Why do students from all age groups and levels of achievement participate in cheating? One line of speculation is that dishonesty in school is just a reflection of a much broader erosion of ethical behavior that has become commonplace in a society that tends to support self-centeredness over concern for others (Sommers & Satel, 2005). Another observation is that the concern over high stakes testing by states is a primary reason for resorting to deception, particularly by students who have difficulty in meeting the minimal competency skills required for high school graduation (Callahan, 2004). Other observers contend that teachers appear to be partially responsible for blame because they ignore evidence of character failure and do not hold their students accountable (Peterson & Seligman, 2004). There is general agreement among educators that an increasing number of parents seem obsessed with having their children perform better than classmates, regardless of the steps taken to attain desired results (Baker & LeTendre, 2005; Nichols & Good, 2004).

There is a way to obtain a more accurate appraisal of how students feel than reliance on adults to interpret the adolescent experience. Polling, more than any other educational reform, could show students that society is interested in their points of view and wants to consider them. Since computers are in every school and electronic polling is an option, educators should make an effort to become more aware of how students perceive life in the classroom. In order to increase awareness, the authors have designed a set of polls for adolescents. All of these polls, administered on the Internet, focus on the student perceived conditions of learning and instruction. The multiple-choice format augmented by self-defined responses, demographics for data analysis, and explanation of how outcomes can be used to improve school environments are presented elsewhere (Strom & Strom, 2005).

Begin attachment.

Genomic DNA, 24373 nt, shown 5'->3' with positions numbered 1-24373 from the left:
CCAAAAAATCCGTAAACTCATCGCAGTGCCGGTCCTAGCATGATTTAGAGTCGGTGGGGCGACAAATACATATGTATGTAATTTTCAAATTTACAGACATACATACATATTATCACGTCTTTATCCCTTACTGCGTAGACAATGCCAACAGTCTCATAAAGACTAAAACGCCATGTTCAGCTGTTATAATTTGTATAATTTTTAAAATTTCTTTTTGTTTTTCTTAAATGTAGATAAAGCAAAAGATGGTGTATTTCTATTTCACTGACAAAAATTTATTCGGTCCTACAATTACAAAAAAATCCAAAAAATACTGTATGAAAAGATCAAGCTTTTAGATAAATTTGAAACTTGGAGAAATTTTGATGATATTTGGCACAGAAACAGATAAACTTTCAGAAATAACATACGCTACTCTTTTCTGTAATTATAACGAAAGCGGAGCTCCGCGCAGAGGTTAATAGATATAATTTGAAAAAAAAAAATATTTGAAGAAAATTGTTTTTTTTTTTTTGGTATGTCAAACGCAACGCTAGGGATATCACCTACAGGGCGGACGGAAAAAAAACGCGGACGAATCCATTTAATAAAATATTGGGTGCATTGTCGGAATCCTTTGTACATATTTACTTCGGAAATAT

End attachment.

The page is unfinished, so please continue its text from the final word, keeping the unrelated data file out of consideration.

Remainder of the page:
One of the polls emphasizes cheating at school and includes items regarding observed prevalence in classes, reactions to deception by classmates, punishment for test abuse and plagiarism, teacher usage of software for detection, observation of cheating adults, parent response to dishonesty of a daughter or son, identifying situations that constitute cheating, conditions that legitimize dishonest behavior, characteristics of cheaters, frequency of involvement with cheating, and reasons that motivate misconduct. This sample item reflects motivation and justification.
The main reasons that peers in my classes cheat are:

a. high test scores and good grades are necessary to get into college
b. desire to please the parents who expect high levels of achievement
c. others cheat which forces me to do so or risk getting poor grades
d. standards that are required to pass some courses are too difficult
e. other

Most adolescents agree that the identified options reflect prominent reasons to cheat. For the write-in, option e, students often mention "lack of access to free competent tutoring," and that "adults teach this kind of behavior by example."

Every school district should have policies and procedures about cheating so faculty can respond to incidents they observe or are reported to them without fear of being subject to duress. Whereas 80% of students responding to the Who's Who Among American High School Students survey admitted they had cheated on tests, a separate survey administered to their parents found 63% felt certain that their child would not cheat in any circumstance (Lathrop & Foss, 2000). Perhaps such parents believe that teaching distinctions between behavior that is right and wrong is enough without also helping adolescents link this understanding with a sense of responsibility to behave in honest and truthful ways at school. A familiar outcome is that educators feel vulnerable to threats of lawsuits by parents when their child is accused of cheating. Many teachers worry that they may wrongfully accuse a student of cheating and have to suffer dreadful consequences that could follow. Indeed, 70% of educators agree that their concern about parent reaction discourages them from identifying and punishing cheaters. A disappointing and unintended outcome is student awareness that misconduct seldom leads to any punishment and therefore poses a low risk for them (Whitley & Spiegel, 2002).



Technology and Test Monitoring